2016 in Review

The World Gold Council has now released its report for Q4 2016.

I thought it would be useful to break down the various categories of gold sales over the last five quarters so that we can get a clear grasp of what drove the price of gold in all of 2016 and how this compared to the last quarter of the previous year.

As usual, this data includes bullion bank/exchange hoarding, which is calculated by subtracting WGC’s “demand” from WGC’s “supply”. I do not consider jewelry and technology sales to be part of monetary gold demand. But I do consider bullion bank and exchange inventory build to be.

In addition, this data includes the monetary gold demand deficit, which is the WGC’s “jewelry demand” and “technology demand” added together. In my opinion, this is a measurement of excess supply, not demand.

For more info, read my Gold: An Introduction to Supply And Demand Analysis, Part I.

So here it is.

Gold Supply and Demand Q4 2015 – Q4 2016 (expressed in tonnes)

Q4 2015

Supply

Mining output + net producer hedging: 842.6

Monetary Demand

Retail bar & coin demand: 287.2

ETF inflows/outflows: -67.6

Central bank purchases/sales: 168.9

Bullion bank/exchange hoarding: -41.6

Total Monetary Gold Demand: 346.9

Monetary Gold Demand Deficit: -495.7

Q1 2016

Supply

Mining output + net producer hedging: 774 (68.6 less than Q4 2015)

Monetary Demand

Retail bar & coin demand: 253.9 (33.3 less than Q4 2015)

ETF inflows/outflows: 363.7 (431.3 more than Q4 2015)

Central bank purchases/sales: 109.4 (59.5 less than Q4 2015)

Bullion bank/exchange hoarding: -154.9 (113.3 less than Q4 2015)

Total Monetary Gold Demand: 572.1

Monetary Gold Demand Deficit: -201.9 (293.8 less of a deficit than Q4 2015)

Analysis: In Q1 2016, bullion banks and exchanges increased their sales of gold by 113.3 tonnes over the previous quarter. In addition, central banks bought 59.5 tonnes less gold than the previous quarter and retail bar and coin buyers bought 33.3 tonnes less gold than the previous quarter. This is a total fall in demand of 206.1 tonnes.

However, mining output fell by 68.6 tonnes. So this still left 137.5 extra tonnes of gold on the market.

As a result, the price would have fallen had it not been for ETFs. Instead of selling 67.6 tonnes, ETFs bought 363.7 tonnes. This is a swing from negative to positive of 431.3 tonnes bought/not-sold.

This was enough to counteract the 137.5 tonnes from elsewhere and add an additional 293.8 tonnes of demand. This caused the monetary gold demand deficit to contract by 293.8 tonnes. As a result, the price increased.

Q2 2016

Supply

Mining output + net producer hedging: 816.9 (42.9 more than Q1)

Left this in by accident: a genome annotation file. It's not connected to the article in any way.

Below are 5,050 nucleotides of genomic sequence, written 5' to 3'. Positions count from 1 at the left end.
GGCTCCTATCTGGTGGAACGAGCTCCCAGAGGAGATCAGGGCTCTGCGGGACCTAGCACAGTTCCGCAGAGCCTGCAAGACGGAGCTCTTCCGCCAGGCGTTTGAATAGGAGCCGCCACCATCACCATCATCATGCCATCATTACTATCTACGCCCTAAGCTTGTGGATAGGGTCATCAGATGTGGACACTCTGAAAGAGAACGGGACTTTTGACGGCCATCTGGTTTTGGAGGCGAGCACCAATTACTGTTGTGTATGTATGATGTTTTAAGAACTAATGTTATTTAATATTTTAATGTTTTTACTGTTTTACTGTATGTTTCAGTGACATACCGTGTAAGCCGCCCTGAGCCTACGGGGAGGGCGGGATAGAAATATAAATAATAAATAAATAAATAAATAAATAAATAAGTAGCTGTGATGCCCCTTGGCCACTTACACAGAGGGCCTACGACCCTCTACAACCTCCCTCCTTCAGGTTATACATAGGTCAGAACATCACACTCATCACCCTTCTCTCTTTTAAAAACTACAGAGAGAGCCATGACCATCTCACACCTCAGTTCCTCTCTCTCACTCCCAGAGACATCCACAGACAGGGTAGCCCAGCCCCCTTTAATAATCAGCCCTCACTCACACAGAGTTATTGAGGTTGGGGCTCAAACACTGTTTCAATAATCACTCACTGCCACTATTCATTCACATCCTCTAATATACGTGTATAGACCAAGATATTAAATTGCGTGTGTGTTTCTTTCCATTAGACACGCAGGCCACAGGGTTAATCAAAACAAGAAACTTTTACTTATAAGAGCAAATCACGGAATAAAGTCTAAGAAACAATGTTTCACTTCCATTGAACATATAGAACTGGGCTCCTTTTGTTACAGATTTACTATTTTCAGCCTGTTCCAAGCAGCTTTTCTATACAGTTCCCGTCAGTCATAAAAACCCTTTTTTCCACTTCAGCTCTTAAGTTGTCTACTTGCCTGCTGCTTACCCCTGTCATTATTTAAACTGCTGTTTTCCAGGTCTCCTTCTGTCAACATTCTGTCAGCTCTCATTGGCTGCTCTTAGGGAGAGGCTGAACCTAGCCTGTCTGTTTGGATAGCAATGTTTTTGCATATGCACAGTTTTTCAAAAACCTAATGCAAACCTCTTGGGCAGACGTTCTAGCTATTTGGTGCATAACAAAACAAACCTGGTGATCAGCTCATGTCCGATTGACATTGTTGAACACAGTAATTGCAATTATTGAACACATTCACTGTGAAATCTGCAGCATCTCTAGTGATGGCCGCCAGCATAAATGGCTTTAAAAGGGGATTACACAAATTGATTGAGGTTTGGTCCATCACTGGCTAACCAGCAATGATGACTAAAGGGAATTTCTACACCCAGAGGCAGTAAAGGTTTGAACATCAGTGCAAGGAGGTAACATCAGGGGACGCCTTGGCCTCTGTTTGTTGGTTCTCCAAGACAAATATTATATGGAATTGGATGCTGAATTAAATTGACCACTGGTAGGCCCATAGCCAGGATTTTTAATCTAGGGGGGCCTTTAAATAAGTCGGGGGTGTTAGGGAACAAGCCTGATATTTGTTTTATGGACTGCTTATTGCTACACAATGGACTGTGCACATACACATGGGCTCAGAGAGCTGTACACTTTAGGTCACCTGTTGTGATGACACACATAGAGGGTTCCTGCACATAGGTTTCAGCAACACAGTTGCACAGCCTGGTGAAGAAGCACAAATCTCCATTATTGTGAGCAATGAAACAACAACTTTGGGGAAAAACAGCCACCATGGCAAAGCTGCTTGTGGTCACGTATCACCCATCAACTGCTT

Monetary Demand

Retail bar & coin demand: 211.6 (42.3 less than Q1)

ETF inflows/outflows: 236.8 (126.9 less than Q1)

Central bank purchases/sales: 76.9 (32.5 less than Q1)

Bullion bank/exchange hoarding: 94.4 (249.3 more than Q1)

Total Monetary Gold Demand: 619.7 (47.6 more than Q1)

Monetary Gold Demand Deficit: -197.2 (4.7 less of a deficit than Q1)

Analysis: In Q2, ETF inflows continued to be net positive. However, they slowed down considerably – declining by 126.9 as compared to the previous quarter. Retail bar and coin sales also slowed down by 42.3 tonnes. Central bank purchases fell as well, slowing by 32.5 tonnes. In addition, mining output increased by 42.9 tonnes.

However, all of this demand-slowdown/extra-supply was counteracted by a massive swing in exchange and bullion bank inventory build. Whereas BB and exchange inventory had declined by 154.9 tonnes in Q1, it increased by 94.4 tonnes in Q2. This represented a 249.3 tonne swing from negative to positive. This completely made up for all of the slowdown in other sectors plus more, allowing the monetary demand deficit to contract by 4.7 tonnes.

Q3 2016

Supply

Mining output + net producer hedging: 861.8 (44.9 more than Q2)

Monetary Demand

Retail bar & coin demand: 190.1 (21.5 less than Q2)

ETF inflows/outflows: 145.6 (91.2 less than Q2)

Central bank purchases/sales: 81.7 (4.8 more than Q2)

Bullion bank/exchange hoarding: 209.9 (115.5 more than Q2)

Total Monetary Gold Demand: 627.3 (7.6 more than Q2)

Monetary Gold Demand Deficit: –234.5 (37.3 more of a deficit than Q2)

Analysis: In Q3, mining output increased by 44.9 tonnes over the previous quarter. In addition, retail bar and coin sales and ETF inflows slowed by 21.5 and 91.2 tonnes, respectively. Central bank purchases increased by 4.8 tonnes. But this still left a combined decrease-in-demand/increase-in-supply of 152.8 tonnes.

Despite this slowdown in physical monetary gold buying, the bullion banks and exchanges sped up their inventory build by 115.5 tonnes.